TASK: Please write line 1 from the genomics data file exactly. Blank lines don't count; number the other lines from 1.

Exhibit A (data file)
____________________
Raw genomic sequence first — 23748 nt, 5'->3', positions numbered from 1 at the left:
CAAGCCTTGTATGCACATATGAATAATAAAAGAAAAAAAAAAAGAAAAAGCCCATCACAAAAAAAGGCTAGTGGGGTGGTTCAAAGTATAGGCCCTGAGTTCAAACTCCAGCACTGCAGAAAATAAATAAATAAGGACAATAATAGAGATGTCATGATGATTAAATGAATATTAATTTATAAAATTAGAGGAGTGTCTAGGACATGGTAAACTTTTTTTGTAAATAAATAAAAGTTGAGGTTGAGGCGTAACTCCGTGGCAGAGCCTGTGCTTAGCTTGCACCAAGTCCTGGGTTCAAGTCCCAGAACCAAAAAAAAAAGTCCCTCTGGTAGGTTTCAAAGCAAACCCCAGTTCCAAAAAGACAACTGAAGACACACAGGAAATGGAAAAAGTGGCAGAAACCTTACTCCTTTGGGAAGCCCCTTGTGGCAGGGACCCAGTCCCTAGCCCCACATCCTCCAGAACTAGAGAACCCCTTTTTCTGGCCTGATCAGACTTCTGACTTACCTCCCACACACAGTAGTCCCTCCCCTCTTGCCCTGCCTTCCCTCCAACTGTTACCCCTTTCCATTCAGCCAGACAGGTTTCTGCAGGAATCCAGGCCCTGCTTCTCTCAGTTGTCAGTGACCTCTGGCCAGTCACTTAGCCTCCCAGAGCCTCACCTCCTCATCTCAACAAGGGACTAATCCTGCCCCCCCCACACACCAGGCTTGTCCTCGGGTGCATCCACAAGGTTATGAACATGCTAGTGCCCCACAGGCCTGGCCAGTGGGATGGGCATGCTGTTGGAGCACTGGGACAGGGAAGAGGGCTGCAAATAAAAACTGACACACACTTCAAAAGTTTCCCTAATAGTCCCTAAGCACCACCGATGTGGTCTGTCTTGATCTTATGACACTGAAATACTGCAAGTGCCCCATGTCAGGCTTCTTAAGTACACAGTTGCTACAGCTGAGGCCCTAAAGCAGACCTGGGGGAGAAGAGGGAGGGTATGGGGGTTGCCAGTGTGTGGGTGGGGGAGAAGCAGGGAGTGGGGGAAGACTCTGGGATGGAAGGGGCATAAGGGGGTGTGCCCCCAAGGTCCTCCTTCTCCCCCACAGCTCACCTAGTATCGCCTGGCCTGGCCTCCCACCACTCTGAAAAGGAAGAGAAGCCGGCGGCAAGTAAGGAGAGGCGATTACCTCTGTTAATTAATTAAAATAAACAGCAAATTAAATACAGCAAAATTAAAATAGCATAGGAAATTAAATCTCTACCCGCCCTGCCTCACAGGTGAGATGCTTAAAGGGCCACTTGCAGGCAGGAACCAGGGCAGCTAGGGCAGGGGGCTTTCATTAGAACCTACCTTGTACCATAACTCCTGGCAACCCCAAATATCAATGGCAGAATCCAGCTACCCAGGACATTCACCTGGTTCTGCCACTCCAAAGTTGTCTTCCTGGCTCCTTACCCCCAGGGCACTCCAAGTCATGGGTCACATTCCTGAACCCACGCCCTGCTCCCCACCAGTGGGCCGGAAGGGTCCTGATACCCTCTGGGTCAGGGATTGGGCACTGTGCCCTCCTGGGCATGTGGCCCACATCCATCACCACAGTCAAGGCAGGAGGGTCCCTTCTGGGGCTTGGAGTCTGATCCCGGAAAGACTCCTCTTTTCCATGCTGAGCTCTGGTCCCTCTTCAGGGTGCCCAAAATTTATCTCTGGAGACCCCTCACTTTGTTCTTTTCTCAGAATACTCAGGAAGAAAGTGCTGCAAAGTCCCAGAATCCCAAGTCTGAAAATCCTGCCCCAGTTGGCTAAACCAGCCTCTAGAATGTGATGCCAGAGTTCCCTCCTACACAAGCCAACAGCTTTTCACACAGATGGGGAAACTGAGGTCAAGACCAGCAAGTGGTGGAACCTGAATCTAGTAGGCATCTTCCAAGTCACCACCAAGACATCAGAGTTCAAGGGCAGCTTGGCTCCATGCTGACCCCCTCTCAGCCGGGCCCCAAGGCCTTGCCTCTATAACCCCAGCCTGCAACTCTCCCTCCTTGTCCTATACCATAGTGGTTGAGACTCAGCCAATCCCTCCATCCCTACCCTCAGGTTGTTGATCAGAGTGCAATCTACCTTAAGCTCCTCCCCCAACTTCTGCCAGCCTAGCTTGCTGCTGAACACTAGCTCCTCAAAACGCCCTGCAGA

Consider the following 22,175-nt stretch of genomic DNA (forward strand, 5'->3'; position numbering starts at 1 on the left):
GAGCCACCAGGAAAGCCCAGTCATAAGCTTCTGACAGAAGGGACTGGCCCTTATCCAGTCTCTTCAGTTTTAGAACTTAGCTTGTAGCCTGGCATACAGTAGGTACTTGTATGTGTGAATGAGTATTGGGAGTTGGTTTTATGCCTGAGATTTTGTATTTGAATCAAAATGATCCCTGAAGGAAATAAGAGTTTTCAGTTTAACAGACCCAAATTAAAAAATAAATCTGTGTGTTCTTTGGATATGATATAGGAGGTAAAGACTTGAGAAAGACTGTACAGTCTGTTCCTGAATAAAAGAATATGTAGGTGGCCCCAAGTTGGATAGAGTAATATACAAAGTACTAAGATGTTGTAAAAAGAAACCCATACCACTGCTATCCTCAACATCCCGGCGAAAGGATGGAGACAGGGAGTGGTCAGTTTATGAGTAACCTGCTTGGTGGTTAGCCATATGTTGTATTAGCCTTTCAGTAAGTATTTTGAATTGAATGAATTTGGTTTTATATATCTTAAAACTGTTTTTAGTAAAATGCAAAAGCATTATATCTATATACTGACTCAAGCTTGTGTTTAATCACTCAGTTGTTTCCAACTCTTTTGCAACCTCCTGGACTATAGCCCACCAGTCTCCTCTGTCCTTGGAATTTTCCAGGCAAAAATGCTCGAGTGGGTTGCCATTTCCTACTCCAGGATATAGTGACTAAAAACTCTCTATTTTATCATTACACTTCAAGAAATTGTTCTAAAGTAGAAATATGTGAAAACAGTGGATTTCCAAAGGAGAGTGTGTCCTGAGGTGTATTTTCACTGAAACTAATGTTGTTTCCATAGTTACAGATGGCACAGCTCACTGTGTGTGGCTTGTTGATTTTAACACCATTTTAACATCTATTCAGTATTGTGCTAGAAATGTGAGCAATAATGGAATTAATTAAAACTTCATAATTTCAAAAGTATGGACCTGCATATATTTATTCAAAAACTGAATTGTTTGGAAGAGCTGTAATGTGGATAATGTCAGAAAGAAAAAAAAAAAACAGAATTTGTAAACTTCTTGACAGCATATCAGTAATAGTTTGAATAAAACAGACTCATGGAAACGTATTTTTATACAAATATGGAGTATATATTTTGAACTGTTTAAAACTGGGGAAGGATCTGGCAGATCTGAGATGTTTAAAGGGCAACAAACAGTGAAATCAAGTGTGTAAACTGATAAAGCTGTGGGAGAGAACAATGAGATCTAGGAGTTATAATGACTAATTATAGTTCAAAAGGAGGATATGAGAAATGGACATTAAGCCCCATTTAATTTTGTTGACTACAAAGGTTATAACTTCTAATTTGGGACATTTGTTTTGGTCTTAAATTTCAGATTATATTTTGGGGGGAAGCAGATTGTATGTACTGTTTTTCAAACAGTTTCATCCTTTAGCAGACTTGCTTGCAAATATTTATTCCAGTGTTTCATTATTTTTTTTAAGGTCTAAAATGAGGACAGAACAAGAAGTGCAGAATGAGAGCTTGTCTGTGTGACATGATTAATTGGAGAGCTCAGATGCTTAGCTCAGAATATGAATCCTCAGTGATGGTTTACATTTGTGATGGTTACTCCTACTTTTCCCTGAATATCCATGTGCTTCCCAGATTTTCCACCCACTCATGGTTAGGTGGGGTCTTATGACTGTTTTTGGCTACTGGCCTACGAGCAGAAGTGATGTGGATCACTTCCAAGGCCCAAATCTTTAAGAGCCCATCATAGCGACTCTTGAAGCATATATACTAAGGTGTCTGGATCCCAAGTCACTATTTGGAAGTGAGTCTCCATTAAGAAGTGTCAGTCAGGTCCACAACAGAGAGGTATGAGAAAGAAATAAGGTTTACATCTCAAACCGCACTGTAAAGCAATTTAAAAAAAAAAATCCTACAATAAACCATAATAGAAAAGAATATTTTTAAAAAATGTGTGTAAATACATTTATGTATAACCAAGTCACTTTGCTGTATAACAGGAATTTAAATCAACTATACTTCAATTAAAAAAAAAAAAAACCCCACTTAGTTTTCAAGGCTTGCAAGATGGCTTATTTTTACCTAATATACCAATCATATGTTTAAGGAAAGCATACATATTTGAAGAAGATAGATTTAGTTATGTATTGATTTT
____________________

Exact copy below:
Raw genomic sequence first — 23748 nt, 5'->3', positions numbered from 1 at the left: